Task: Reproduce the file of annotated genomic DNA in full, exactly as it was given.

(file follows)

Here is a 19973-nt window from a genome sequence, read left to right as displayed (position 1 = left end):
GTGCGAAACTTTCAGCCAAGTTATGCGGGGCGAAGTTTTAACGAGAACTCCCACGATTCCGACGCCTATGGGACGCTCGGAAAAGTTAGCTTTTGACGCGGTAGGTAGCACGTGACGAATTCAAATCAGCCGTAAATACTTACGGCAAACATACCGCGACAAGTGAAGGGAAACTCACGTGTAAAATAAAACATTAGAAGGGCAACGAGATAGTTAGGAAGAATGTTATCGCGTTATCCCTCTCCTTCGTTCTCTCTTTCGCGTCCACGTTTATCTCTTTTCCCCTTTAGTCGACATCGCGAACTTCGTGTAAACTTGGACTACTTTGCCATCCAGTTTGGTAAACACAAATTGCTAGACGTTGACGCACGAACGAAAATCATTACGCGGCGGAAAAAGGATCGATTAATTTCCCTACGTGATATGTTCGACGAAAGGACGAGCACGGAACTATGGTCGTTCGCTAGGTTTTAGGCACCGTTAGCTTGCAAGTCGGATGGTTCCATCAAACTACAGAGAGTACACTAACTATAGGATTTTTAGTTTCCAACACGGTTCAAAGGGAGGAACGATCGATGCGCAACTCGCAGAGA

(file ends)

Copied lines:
Here is a 19973-nt window from a genome sequence, read left to right as displayed (position 1 = left end):
GTGCGAAACTTTCAGCCAAGTTATGCGGGGCGAAGTTTTAACGAGAACTCCCACGATTCCGACGCCTATGGGACGCTCGGAAAAGTTAGCTTTTGACGCGGTAGGTAGCACGTGACGAATTCAAATCAGCCGTAAATACTTACGGCAAACATACCGCGACAAGTGAAGGGAAACTCACGTGTAAAATAAAACATTAGAAGGGCAACGAGATAGTTAGGAAGAATGTTATCGCGTTATCCCTCTCCTTCGTTCTCTCTTTCGCGTCCACGTTTATCTCTTTTCCCCTTTAGTCGACATCGCGAACTTCGTGTAAACTTGGACTACTTTGCCATCCAGTTTGGTAAACACAAATTGCTAGACGTTGACGCACGAACGAAAATCATTACGCGGCGGAAAAAGGATCGATTAATTTCCCTACGTGATATGTTCGACGAAAGGACGAGCACGGAACTATGGTCGTTCGCTAGGTTTTAGGCACCGTTAGCTTGCAAGTCGGATGGTTCCATCAAACTACAGAGAGTACACTAACTATAGGATTTTTAGTTTCCAACACGGTTCAAAGGGAGGAACGATCGATGCGCAACTCGCAGAGA